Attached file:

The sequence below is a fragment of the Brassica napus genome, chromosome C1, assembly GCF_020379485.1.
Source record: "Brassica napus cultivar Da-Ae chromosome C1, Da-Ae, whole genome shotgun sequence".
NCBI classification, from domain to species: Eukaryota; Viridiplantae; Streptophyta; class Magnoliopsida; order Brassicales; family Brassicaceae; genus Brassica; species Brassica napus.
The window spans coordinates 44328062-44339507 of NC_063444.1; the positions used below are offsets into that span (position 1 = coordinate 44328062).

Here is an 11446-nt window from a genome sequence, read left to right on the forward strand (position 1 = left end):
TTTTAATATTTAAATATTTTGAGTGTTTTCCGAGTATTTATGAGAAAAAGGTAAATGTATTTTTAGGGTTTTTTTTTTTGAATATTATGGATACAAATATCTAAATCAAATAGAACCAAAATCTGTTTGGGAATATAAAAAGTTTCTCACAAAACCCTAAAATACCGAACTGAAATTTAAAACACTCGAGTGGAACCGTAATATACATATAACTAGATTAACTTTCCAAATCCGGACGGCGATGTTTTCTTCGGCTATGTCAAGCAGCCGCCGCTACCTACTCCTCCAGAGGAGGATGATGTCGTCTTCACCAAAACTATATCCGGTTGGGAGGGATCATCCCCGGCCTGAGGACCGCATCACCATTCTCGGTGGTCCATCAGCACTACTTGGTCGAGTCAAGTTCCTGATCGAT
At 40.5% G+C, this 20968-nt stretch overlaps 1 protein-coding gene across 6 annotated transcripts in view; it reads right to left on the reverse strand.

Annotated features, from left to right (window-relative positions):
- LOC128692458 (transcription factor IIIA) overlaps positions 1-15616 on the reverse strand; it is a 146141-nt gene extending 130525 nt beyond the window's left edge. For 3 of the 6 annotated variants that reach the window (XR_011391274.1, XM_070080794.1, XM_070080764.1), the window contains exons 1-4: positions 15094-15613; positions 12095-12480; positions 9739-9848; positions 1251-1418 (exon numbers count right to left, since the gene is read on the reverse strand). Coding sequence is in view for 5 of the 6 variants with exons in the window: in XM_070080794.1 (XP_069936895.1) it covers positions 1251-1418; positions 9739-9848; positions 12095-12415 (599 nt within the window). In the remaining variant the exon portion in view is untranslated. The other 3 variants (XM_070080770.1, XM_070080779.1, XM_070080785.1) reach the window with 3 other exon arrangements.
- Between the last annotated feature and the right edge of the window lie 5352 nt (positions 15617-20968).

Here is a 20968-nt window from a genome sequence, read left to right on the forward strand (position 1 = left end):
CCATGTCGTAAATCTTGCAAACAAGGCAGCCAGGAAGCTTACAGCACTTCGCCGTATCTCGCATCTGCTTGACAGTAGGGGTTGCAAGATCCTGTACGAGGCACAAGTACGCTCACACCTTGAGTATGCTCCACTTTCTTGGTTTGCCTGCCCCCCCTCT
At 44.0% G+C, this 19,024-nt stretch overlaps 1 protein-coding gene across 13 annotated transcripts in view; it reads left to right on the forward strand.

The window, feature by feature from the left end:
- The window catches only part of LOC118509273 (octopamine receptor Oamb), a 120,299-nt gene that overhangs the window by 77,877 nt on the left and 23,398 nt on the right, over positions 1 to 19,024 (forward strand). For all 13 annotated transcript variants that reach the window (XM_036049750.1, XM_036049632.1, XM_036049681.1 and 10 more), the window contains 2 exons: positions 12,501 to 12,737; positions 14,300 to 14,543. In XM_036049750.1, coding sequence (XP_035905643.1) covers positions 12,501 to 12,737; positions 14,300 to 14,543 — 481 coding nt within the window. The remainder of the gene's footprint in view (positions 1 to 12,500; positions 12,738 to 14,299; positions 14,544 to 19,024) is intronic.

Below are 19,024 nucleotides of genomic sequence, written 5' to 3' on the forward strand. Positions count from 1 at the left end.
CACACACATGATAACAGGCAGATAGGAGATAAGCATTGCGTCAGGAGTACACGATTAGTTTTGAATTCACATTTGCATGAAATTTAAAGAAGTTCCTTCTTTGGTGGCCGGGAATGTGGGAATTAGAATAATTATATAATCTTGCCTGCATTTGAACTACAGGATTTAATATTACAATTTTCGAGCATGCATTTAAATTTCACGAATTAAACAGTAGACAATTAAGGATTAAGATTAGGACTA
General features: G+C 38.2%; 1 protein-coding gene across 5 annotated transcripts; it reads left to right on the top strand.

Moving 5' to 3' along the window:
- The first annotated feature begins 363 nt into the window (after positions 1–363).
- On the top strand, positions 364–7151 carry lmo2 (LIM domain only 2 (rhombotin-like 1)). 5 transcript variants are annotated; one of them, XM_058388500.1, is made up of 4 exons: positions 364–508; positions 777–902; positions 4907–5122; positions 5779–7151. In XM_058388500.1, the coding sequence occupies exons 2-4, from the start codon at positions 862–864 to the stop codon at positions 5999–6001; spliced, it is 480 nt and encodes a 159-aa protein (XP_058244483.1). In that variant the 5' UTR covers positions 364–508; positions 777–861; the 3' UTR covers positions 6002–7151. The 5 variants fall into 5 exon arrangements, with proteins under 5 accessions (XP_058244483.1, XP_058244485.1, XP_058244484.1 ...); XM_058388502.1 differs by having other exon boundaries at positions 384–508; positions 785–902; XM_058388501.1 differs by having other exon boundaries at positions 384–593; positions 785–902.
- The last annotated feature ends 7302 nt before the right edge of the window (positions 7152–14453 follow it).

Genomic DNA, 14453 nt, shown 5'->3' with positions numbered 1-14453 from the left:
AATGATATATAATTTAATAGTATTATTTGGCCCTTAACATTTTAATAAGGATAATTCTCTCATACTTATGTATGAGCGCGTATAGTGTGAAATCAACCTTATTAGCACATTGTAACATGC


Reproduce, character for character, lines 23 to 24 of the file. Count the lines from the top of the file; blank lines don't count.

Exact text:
Genomic DNA, 14453 nt, shown 5'->3' with positions numbered 1-14453 from the left:
AATGATATATAATTTAATAGTATTATTTGGCCCTTAACATTTTAATAAGGATAATTCTCTCATACTTATGTATGAGCGCGTATAGTGTGAAATCAACCTTATTAGCACATTGTAACATGC